Barrett's esophagus

Barrett's esophagus

DiseaseDisorder infobox
Name = Barrett's esophagus

Caption = Endoscopic image of Barrett's esophagus, which is the area of red mucosa projecting like a tongue. Biopsies showed intestinal metaplasia.
ICD10 = ICD10|K|22|7|k|20
ICD9 = ICD9|530.85
OMIM = 109350
MedlinePlus = 001143
eMedicineSubj = radio
eMedicineTopic = 73
DiseasesDB = 1246
MeshID = D001471

Barrett's esophagus (UK: Oesophagus) (sometimes called Barrett's syndrome, CELLO, columnar epithelium lined lower oesophagus or colloquially as Barrett's) refers to an abnormal change (metaplasia) in the cells of the lower end of the esophagus thought to be caused by damage from chronic acid exposure, or reflux esophagitis.cite journal |author=Stein H, Siewert J |title=Barrett's esophagus: pathogenesis, epidemiology, functional abnormalities, malignant degeneration, and surgical management |journal=Dysphagia |volume=8 |issue=3 |pages=276–88 |year=1993 |pmid=8359051 |doi=10.1007/BF01354551] Barrett's esophagus is found in about 10% of patients who seek medical care for heartburn (gastroesophageal reflux). It is considered to be a premalignant condition and is associated with an increased risk of esophageal cancer.cite journal |author=Koppert L, Wijnhoven B, van Dekken H, Tilanus H, Dinjens W |title=The molecular biology of esophageal adenocarcinoma |journal=J Surg Oncol |volume=92 |issue=3 |pages=169–90 |year=2005 |pmid=16299787 |doi=10.1002/jso.20359]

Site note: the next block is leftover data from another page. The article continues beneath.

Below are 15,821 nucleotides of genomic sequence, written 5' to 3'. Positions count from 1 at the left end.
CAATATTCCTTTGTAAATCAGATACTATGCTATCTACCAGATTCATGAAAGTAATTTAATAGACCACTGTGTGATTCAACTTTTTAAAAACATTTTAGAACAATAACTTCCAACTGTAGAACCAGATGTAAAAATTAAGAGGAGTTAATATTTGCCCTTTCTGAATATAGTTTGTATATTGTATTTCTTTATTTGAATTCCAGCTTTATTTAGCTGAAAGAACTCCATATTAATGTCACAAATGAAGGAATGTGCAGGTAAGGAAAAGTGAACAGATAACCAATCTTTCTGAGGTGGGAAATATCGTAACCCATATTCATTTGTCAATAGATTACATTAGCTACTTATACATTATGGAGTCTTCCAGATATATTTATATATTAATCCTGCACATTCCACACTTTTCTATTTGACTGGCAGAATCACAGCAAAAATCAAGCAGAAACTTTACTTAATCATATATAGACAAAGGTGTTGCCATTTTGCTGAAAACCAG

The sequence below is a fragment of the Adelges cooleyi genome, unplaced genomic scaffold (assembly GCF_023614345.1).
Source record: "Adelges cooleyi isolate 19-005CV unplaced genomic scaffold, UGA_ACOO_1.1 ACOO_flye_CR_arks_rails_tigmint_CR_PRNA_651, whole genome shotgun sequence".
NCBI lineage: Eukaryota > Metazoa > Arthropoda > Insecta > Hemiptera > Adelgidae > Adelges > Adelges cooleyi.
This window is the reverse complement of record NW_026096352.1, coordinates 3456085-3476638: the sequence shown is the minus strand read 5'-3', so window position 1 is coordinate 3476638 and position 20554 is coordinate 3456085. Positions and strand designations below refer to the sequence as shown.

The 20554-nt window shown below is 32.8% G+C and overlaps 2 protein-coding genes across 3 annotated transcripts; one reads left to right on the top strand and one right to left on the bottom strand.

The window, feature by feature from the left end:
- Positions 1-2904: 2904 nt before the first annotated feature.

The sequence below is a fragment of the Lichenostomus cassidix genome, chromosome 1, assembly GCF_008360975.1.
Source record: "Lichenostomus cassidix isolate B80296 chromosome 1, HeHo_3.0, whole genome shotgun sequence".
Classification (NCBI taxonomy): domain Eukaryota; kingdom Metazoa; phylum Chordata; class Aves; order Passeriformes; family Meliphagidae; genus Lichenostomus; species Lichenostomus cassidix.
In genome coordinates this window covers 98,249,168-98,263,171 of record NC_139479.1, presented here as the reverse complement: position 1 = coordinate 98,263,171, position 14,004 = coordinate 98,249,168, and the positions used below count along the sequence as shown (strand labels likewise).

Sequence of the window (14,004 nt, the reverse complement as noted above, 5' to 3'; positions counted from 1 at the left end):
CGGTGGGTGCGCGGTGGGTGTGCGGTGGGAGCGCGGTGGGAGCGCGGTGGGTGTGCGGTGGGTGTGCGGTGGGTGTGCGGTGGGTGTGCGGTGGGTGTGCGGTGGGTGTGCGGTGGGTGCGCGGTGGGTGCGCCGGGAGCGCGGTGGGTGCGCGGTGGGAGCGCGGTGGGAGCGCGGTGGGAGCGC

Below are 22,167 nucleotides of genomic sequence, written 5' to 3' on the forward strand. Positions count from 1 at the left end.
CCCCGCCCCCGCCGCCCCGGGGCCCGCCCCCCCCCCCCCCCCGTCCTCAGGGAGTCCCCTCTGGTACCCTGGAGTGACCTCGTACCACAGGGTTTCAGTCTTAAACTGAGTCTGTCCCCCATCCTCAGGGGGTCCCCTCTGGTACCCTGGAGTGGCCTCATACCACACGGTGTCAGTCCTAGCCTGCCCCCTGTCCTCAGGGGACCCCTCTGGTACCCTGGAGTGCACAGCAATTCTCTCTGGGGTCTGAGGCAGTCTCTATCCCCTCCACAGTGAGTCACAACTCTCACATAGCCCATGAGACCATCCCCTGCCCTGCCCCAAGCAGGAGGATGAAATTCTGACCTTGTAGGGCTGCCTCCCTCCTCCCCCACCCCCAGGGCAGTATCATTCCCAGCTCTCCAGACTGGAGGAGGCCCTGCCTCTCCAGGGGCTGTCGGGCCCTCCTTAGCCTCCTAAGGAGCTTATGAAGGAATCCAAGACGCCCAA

The condition is named after Dr. Norman Barrett (1903–1979), Australian-born British surgeon at St Thomas' Hospital, who described the condition in 1957.cite journal |author=Barrett N |title=The lower esophagus lined by columnar epithelium |journal=Surgery |volume=41 |issue=6 |pages=881–94 |year=1957 |pmid=13442856]

Causes and Symptoms